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The Garden State has, on average, one of the best statewide systems of education in the nation, providing an important foundation for New Jersey’s communities to thrive. At the heart of this system is a workforce tasked with ensuring every student has access to a thorough education that can only be delivered by well-trained, highly qualified teachers.
Maintaining an educator workforce of the highest quality must be a top policy priority for New Jersey’s schools to excel. In addition, the state’s student body deserves a teacher corps that is as diverse as they are, especially given recent research that shows the positive impact of teacher diversity on student achievement. By this metric, New Jersey’s teacher workforce falls short of reflecting the diversity found in classrooms across the state, due in part to a legacy of racism and the challenges created by economic and racial inequities.
Given the crucial role teachers play in educating New Jersey’s children and leaders of tomorrow, it’s surprising that so little attention has been paid, until now, to the characteristics of New Jersey’s workforce. In this report, I take an in-depth look at New Jersey’s teachers: who they are, how they are paid, and how they vary across different types of school districts. My findings are:
- Teachers in New Jersey make substantially less than similarly educated workers. Further, teacher benefits – pensions and health care – do not appear to make up for the gap in wages.
- Much of the gap in teacher wages can be explained by the gender wage gap; however, college-educated women still see a decline in pay when they choose to teach.
- Teacher salaries tend to be lower in less-affluent school districts.
- New Jersey’s teachers don’t look much like the state’s student population: teachers are overwhelmingly white and female, and there is little indication the state’s teaching workforce is becoming more diverse.
Based on these findings, I recommend:
- New Jersey must offer competitive wages and other compensation to attract qualified workers into teaching.
- Given the wage gap for teachers, New Jersey should not degrade the value of teacher pensions and benefits, which help to close that gap.
- The state needs to make teacher compensation competitive in all of its districts, not just the affluent ones.
- New Jersey needs to take steps to make its teacher workforce more diverse.
Teachers Matter – Yet They Are Paid Less Than Similarly Educated Workers
While research shows that neither teachers nor schools can completely close the “opportunity gap” for disadvantaged students, the quality of teachers can and does affect student outcomes. Attracting well-qualified candidates into the teaching profession is critically important if New Jersey is to develop an educated workforce and overall thriving economy in the coming decades.
This report finds that teachers in New Jersey are paid significantly less than similarly educated workers. When controlling for hours and weeks worked, age, and geographic differences in the cost of labor costs, college graduates find they will earn much less if they choose to teach.
Previous research finds little reason to believe that teacher pensions and health care benefits make up for this gap. Any further of erosion of those benefits, however, is likely to make the total compensation gap for teachers even worse.
Part of the wage gap is explained by the gender pay gap; however, women who teach still suffer a significant wage penalty. The returns to earning a master’s degree are also much smaller for teachers than for other workers.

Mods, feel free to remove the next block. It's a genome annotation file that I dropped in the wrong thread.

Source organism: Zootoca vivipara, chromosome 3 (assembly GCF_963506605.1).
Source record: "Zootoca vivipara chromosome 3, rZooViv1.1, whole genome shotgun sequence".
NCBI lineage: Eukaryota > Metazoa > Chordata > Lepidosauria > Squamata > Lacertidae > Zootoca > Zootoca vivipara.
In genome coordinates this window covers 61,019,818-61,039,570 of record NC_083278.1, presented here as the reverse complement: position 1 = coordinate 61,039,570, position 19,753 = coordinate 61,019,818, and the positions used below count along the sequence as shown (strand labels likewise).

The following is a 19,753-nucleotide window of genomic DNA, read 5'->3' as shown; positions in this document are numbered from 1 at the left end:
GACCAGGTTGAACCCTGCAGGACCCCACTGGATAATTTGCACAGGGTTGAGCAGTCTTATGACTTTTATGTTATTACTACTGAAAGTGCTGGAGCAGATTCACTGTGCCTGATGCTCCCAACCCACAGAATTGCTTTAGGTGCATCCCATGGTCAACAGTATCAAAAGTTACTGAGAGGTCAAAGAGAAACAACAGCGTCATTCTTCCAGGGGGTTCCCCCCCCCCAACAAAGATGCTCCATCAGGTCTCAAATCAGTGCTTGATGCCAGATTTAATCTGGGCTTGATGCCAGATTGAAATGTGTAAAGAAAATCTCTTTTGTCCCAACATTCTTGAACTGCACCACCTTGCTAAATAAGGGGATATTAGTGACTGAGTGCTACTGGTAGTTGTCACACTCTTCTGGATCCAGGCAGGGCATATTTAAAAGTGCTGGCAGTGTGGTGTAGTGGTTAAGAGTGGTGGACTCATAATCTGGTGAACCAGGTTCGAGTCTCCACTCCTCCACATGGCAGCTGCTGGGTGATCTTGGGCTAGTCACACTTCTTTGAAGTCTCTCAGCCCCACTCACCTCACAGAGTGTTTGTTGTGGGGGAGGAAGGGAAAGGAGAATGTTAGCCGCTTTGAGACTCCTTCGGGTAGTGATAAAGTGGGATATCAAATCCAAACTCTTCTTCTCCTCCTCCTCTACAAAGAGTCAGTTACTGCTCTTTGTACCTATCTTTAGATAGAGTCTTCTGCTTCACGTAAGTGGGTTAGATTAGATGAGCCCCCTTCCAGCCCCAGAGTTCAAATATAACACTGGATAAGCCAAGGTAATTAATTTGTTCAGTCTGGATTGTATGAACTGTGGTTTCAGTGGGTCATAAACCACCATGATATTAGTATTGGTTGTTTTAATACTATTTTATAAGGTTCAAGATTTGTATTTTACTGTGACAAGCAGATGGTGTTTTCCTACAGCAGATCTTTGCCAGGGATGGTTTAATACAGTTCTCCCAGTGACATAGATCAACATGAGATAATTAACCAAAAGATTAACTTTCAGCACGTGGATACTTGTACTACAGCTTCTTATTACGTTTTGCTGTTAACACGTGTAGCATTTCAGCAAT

A Demographic Bubble in the Teaching Workforce
Teachers in New Jersey are younger than they were two decades ago: a demographic bubble has moved through the teaching workforce. But another bubble is coming; in two to three decades, many teachers will reach retirement age. This may be the best possible time for the state to strengthen and support its teacher pension system before another wave of teachers moves into retirement.
Teacher Pay Lags in Less-Affluent School Districts
All school districts should be able to compete for the best teacher candidates. Yet teacher pay varies significantly across different school districts. Experienced teachers will make more, on average, in the most affluent school districts. Charter school teachers make significantly less than public district teachers, even adjusting for experience.
Challenges Promoting Teacher Diversity
Recent evidence finds that students of color respond positively when more teachers of color are in front of their classrooms. Yet developing a diverse teaching workforce remains a challenge in New Jersey.
New Jersey’s teachers don’t look much like the state’s students: while 22 percent of students in 2016 were white females, white women made up 66 percent of the teacher workforce. The state should develop strategies – including offering competitive pay to highly-qualified teacher candidates – to bring more workers of color into teaching.
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All of New Jersey’s students deserve a highly qualified and diverse teacher workforce. Yet teacher compensation lags behind other professions, making the recruitment of the best possible teacher candidates an ongoing challenge. The state should implement policies to strengthen teacher pay, protect benefits that help close the teacher wage gap, allow districts to compete fairly for prospective teachers, and promote a diverse teaching workforce.
About the author: Mark Weber, Ph.D., is New Jersey Policy Perspective’s Special Analyst for Education Policy. Weber is a part-time lecturer at Rutgers University in education finance, and a full-time New Jersey public school teacher. His work in education policy includes peer-reviewed research and many policy briefs for the Education Law Center, the National Education Policy Center, the Shanker Institute, and others.